Since the recession saw the job market crash and house prices soar, more and more parents are having to support their children financially after they leave home. Although this has meant that many peoples’ savings have taken a hit, and others have even had to postpone their retirement, it is also a way for parents to avoid the dreaded inheritance tax, while helping their children to make their way in the world.
Parenthood is expensive, and it doesn’t necessarily get cheaper after the chicks have flown the nest. Research by Fidelity Personal Investing shows that the average amount that parents spend on their children after they leave home can be as much as £23,059; this money typically gets spent on mortgage deposits, rent, car deposits and weddings, with many parents also paying for food shopping and even covering credit card bills. It’s not just younger adults who need financial help either – in fact, 16-18 year olds are the group who needs the least support. This could be because people are moving out later in life, or because those studying at university are technically classed as living at home. The age range who need the most help are 30-39 year olds; these are the people who are struggling to raise a mortgage deposit, or simply cannot keep up with the cost of living due to soaring prices, while wages simply cannot keep up.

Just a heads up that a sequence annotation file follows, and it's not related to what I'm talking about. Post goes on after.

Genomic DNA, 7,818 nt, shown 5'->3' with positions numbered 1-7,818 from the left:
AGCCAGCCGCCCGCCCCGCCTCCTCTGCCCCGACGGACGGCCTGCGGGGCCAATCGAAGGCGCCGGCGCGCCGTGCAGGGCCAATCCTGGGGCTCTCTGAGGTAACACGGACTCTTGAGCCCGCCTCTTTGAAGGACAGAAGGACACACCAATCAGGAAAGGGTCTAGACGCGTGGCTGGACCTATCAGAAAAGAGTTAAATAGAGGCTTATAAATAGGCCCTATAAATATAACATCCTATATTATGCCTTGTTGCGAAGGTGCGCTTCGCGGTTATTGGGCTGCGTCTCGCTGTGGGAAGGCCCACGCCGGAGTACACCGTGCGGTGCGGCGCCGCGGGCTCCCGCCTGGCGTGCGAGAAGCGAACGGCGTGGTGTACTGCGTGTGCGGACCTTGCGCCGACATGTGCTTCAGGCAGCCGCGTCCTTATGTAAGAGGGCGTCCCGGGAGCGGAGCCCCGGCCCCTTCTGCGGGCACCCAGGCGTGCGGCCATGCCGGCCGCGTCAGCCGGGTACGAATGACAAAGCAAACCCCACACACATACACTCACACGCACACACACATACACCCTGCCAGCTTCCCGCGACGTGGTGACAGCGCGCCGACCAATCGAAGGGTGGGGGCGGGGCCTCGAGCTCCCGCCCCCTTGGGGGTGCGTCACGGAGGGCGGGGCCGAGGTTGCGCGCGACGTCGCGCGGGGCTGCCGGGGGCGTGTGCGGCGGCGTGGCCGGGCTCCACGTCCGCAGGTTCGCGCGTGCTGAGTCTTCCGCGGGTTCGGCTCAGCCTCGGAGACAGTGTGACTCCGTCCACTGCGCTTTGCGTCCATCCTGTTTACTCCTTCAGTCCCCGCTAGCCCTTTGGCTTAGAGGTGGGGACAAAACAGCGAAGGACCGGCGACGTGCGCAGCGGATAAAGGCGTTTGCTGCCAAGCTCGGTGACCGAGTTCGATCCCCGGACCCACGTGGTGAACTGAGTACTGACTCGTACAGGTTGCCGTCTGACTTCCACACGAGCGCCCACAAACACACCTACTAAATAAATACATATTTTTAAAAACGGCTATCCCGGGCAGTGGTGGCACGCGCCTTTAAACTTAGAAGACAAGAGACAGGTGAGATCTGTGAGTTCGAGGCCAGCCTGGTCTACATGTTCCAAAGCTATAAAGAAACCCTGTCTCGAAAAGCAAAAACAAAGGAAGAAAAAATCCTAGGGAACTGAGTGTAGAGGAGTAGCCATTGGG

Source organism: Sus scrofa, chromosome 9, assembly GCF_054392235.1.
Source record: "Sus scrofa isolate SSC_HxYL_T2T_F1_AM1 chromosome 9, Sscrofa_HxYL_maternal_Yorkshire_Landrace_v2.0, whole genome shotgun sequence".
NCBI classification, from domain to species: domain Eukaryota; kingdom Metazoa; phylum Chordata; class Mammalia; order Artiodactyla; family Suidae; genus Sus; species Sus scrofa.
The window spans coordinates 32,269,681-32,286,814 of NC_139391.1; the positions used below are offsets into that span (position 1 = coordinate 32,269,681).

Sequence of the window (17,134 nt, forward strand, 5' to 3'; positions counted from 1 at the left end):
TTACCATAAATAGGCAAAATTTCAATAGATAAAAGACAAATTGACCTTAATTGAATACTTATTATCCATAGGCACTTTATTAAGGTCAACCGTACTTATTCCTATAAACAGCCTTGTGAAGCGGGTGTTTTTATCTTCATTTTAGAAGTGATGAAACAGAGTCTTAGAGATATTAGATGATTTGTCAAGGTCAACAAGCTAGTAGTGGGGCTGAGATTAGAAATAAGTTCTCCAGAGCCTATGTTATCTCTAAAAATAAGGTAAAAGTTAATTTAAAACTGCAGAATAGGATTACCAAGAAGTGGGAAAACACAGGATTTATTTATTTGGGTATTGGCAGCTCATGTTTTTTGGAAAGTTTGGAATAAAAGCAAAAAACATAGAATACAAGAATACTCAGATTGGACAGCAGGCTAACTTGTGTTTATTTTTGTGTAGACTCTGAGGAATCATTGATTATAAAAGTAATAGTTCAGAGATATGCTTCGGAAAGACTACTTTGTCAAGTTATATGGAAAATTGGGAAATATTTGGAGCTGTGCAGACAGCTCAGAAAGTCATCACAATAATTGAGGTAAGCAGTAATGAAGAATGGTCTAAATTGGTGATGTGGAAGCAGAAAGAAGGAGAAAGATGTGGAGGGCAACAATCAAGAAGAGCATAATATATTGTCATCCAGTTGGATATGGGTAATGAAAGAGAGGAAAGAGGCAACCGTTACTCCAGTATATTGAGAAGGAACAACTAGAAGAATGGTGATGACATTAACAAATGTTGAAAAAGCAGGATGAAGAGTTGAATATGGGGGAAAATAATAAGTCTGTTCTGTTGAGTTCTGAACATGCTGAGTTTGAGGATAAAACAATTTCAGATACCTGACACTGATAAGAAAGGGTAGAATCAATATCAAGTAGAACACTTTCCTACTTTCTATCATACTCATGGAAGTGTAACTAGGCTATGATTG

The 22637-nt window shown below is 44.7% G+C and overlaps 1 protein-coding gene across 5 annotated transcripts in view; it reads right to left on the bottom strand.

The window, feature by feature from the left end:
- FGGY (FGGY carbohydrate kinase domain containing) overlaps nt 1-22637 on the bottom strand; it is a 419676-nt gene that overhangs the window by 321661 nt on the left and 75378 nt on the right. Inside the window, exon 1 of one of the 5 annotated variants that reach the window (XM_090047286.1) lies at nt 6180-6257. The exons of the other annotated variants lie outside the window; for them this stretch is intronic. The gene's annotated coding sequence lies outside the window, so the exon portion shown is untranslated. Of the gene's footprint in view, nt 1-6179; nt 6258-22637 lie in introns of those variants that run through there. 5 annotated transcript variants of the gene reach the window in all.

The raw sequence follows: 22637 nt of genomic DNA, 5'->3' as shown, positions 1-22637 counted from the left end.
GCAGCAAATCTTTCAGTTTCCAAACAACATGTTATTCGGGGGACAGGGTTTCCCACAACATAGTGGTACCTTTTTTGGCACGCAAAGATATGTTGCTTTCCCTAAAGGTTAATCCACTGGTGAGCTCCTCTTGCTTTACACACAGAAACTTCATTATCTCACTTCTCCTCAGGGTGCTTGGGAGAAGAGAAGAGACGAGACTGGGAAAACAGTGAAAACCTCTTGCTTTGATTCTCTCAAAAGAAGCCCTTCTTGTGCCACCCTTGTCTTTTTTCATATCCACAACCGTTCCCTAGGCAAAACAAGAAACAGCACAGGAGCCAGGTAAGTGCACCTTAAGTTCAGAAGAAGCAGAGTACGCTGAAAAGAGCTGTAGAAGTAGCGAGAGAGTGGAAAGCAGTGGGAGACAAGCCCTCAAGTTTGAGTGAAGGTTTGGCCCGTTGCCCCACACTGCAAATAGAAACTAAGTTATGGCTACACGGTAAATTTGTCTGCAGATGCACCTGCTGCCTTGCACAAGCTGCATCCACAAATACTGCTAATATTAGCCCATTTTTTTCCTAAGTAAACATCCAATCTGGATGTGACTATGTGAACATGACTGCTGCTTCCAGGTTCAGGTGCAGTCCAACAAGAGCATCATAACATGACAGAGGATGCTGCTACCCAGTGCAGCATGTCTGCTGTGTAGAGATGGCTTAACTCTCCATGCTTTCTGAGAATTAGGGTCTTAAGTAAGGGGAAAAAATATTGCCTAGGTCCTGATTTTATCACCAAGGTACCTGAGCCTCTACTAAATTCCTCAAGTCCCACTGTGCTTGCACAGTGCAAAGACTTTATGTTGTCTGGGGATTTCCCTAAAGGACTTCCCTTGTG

So how does supporting grown up children help people avoid inheritance tax? The answer lies in how inheritance tax works; IHT, or inheritance tax, is applicable when an individual is worth £325,000 or more when they die. This rises to £650,000 for a couple, at a rate of 40% on everything above the relevant threshold. Rising house prices mean that many people who paid basic rate tax all their lives will pay a higher rate on their estate, meaning that their relatives benefit far less from their inheritance.
One of way of avoiding IHT is to make sure that your estate is worth less than £325,000 when you die, which is where supporting adult children comes in. Money spent on helping a relative with the cost of living is IHT exempt; you can also give IHT free gifts of up to £3000 each calendar year. Similarly, you won’t pay inheritance tax on any gift that you bestow, so long as you live for at least seven years afterwards. Money used for weddings is also exempt, making it worthwhile for parents to pay for a child’s wedding, as they get to see the money being used and enjoyed, and know that the funds won’t be plundered when they have passed away.
Which steps are you taking to secure your children’s financial future?